Pyrogenic paronychia is an acute or chronic suppurative infection of the skin around the nail and is characterized by redness, swelling, suppuration or incrustation, accompanied by significant pain.
Acute paronychia is caused mostly by staphylococcal infection, and often secondary to local trauma, laceration, and bites. Chronic paronychia often results from macerated skin folds easily separated from the nail wall and infected by pyogenic cocci, pseudomonas aeruginosa, candidas, and Proteus vulgaris.
Signs and Symptoms
The duration of disease <6 weeks is acute paronychia, and the duration of disease >6 weeks is chronic paronychia.
Mild redness, swelling, pain, and tenderness occur in the nail groove initially, sometimes, spontaneously subsiding, sometimes suppurating, and can evolve into paronychia or subungual abscess, with intensified pain, with subungual yellow pus accumulations. The affected nail can be separated from the base.
Chronic paronychia develops slowly and persists for a long time. Mild redness, swelling, pain, and exfoliation of the nail cuticle are present. A small amount of pus is discharged out of the nail groove, and the edge of the nail and the nail groove darken, gradually forming nodular or fungiform raised inflammatory granulation tissue, with pus, with hemorrhage when scratches, Partial nail is damaged, onychodystrophy is present, longitudinal ridge or transverse groove on the nail are visible, and pus is beneath the nail. In severe cases, nail separation and onychomadesis are present.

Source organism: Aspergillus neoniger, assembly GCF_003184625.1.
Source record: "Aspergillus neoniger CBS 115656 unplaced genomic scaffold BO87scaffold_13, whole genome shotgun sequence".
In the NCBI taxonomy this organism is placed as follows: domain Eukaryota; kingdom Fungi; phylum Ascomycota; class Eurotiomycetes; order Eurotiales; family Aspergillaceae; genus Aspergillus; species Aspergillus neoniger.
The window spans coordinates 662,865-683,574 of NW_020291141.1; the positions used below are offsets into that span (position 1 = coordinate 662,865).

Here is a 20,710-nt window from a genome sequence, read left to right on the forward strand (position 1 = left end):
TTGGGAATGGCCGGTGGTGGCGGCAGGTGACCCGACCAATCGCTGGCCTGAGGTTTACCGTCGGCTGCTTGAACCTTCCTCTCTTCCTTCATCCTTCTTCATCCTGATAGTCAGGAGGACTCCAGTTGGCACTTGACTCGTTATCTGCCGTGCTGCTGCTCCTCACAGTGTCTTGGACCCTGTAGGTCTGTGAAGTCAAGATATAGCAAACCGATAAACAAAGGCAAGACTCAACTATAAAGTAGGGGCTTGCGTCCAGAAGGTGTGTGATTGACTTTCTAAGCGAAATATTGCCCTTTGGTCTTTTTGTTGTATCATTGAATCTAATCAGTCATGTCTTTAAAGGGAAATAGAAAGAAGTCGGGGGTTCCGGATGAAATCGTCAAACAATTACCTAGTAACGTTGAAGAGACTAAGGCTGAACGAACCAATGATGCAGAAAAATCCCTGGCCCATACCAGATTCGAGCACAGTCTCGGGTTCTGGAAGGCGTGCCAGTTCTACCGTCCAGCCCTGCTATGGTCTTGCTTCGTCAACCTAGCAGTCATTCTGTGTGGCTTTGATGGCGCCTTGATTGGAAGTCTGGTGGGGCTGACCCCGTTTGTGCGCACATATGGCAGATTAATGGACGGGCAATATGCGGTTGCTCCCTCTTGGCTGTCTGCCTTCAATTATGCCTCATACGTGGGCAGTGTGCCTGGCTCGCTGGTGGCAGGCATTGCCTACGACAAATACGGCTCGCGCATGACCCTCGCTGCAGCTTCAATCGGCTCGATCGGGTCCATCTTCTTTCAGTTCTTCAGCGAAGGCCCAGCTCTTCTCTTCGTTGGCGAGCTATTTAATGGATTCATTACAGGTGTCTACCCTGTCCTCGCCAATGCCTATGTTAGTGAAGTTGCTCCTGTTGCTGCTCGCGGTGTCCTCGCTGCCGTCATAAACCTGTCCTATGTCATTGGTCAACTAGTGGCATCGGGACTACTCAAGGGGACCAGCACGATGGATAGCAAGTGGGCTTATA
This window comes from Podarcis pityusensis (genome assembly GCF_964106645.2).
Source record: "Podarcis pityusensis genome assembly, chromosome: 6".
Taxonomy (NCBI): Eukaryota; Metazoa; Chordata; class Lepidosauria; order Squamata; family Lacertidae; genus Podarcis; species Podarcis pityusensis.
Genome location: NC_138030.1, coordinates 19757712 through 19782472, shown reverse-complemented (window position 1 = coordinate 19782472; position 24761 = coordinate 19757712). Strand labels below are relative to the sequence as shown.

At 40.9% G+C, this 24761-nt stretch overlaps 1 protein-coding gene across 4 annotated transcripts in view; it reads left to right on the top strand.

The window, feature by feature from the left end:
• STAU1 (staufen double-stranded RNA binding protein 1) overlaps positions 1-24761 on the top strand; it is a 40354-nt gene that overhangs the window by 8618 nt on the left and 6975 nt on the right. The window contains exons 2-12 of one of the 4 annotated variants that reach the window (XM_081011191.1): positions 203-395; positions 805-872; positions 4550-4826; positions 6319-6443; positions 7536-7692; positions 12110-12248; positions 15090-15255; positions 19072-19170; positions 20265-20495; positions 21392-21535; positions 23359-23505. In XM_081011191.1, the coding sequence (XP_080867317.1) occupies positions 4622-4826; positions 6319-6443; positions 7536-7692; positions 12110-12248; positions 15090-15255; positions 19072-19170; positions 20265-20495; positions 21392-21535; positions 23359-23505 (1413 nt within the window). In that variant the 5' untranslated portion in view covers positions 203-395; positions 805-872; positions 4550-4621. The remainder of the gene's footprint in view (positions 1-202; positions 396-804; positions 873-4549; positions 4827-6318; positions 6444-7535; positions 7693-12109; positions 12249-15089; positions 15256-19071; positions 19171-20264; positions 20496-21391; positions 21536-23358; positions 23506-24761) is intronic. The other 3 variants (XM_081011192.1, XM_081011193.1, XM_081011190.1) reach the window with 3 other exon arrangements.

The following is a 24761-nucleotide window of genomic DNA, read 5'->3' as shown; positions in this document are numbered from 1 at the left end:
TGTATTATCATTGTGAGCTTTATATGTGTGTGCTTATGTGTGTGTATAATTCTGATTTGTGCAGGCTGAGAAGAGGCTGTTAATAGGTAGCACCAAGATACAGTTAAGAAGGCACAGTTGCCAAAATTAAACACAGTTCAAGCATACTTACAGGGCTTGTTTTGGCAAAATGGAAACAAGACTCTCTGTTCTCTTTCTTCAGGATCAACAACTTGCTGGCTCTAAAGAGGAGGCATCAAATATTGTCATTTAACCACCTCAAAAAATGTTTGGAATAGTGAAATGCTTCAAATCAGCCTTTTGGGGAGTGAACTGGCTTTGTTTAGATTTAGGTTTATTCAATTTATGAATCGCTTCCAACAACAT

On the basis of typical clinical presentations, diagnosis is not difficult.
Oral antibiotics, such as cotrimoxazole, cephalexin, amoxicillin/clavulanic acid, or clindamycin, can often cover common positive bacteria such as staphylococcus aureus and streptococci. If MRSA is suspected, oral trimethoprim is required. If oral flora infection is suspected, broad spectrum antibiotics such as amoxicillin and clavulanate potassium tablets should be used to cover the anaerobes.
If with obvious abscess, incision and drainage is necessary.
If with subungual abscess, the nail plate should be partially or completely excised.
The first step in the treatment of chronic paronychia is to avoid stimulation and excessive moisture.
Topical hormonal medications, such as 0.1% betamethasone ointment and 0.1% tacrolimus ointment, should be a first-line treatment for chronic paronychia.
For patients with recurrent chronic paronychia, a systemic antifungal treatment regimen may be considered prior to surgical intervention.
Eponychial marsupialization, excision of proximal nail fold, or Swiss roll technique can be used for the treatment of chronic paronychia.